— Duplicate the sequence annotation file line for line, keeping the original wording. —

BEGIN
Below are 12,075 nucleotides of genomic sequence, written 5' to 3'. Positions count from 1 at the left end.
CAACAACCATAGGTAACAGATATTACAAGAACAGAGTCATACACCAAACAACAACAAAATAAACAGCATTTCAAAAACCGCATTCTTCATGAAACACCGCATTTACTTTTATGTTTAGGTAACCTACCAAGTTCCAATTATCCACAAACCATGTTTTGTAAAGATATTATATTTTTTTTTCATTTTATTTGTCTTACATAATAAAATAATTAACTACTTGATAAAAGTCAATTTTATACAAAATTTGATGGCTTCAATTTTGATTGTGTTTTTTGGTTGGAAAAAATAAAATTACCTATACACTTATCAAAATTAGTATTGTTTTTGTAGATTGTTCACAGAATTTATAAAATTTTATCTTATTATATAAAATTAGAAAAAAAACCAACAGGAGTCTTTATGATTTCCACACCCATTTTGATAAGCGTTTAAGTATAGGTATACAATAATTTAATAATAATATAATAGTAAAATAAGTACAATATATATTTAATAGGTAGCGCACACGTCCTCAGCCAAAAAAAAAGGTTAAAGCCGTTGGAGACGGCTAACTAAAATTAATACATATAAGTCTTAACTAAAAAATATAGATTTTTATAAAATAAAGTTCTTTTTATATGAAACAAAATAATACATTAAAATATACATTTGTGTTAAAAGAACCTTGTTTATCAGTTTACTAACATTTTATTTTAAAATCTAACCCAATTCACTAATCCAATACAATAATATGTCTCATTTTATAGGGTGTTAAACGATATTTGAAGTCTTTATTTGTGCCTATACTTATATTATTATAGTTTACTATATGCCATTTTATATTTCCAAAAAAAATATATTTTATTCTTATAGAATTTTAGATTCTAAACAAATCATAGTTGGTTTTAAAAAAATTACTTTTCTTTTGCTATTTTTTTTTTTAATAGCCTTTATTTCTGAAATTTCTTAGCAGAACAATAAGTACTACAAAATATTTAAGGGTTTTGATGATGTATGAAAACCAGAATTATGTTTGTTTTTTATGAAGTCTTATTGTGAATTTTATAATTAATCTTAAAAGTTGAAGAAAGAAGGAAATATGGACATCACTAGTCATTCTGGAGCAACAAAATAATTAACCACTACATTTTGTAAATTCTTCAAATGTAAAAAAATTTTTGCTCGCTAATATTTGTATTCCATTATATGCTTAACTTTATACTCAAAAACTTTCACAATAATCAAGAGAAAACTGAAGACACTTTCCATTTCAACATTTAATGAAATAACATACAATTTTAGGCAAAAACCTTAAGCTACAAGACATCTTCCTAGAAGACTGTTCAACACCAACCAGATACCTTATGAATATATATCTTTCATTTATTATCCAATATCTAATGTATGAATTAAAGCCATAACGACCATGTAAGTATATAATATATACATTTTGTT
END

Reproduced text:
Below are 12,075 nucleotides of genomic sequence, written 5' to 3'. Positions count from 1 at the left end.
CAACAACCATAGGTAACAGATATTACAAGAACAGAGTCATACACCAAACAACAACAAAATAAACAGCATTTCAAAAACCGCATTCTTCATGAAACACCGCATTTACTTTTATGTTTAGGTAACCTACCAAGTTCCAATTATCCACAAACCATGTTTTGTAAAGATATTATATTTTTTTTTCATTTTATTTGTCTTACATAATAAAATAATTAACTACTTGATAAAAGTCAATTTTATACAAAATTTGATGGCTTCAATTTTGATTGTGTTTTTTGGTTGGAAAAAATAAAATTACCTATACACTTATCAAAATTAGTATTGTTTTTGTAGATTGTTCACAGAATTTATAAAATTTTATCTTATTATATAAAATTAGAAAAAAAACCAACAGGAGTCTTTATGATTTCCACACCCATTTTGATAAGCGTTTAAGTATAGGTATACAATAATTTAATAATAATATAATAGTAAAATAAGTACAATATATATTTAATAGGTAGCGCACACGTCCTCAGCCAAAAAAAAAGGTTAAAGCCGTTGGAGACGGCTAACTAAAATTAATACATATAAGTCTTAACTAAAAAATATAGATTTTTATAAAATAAAGTTCTTTTTATATGAAACAAAATAATACATTAAAATATACATTTGTGTTAAAAGAACCTTGTTTATCAGTTTACTAACATTTTATTTTAAAATCTAACCCAATTCACTAATCCAATACAATAATATGTCTCATTTTATAGGGTGTTAAACGATATTTGAAGTCTTTATTTGTGCCTATACTTATATTATTATAGTTTACTATATGCCATTTTATATTTCCAAAAAAAATATATTTTATTCTTATAGAATTTTAGATTCTAAACAAATCATAGTTGGTTTTAAAAAAATTACTTTTCTTTTGCTATTTTTTTTTTTAATAGCCTTTATTTCTGAAATTTCTTAGCAGAACAATAAGTACTACAAAATATTTAAGGGTTTTGATGATGTATGAAAACCAGAATTATGTTTGTTTTTTATGAAGTCTTATTGTGAATTTTATAATTAATCTTAAAAGTTGAAGAAAGAAGGAAATATGGACATCACTAGTCATTCTGGAGCAACAAAATAATTAACCACTACATTTTGTAAATTCTTCAAATGTAAAAAAATTTTTGCTCGCTAATATTTGTATTCCATTATATGCTTAACTTTATACTCAAAAACTTTCACAATAATCAAGAGAAAACTGAAGACACTTTCCATTTCAACATTTAATGAAATAACATACAATTTTAGGCAAAAACCTTAAGCTACAAGACATCTTCCTAGAAGACTGTTCAACACCAACCAGATACCTTATGAATATATATCTTTCATTTATTATCCAATATCTAATGTATGAATTAAAGCCATAACGACCATGTAAGTATATAATATATACATTTTGTT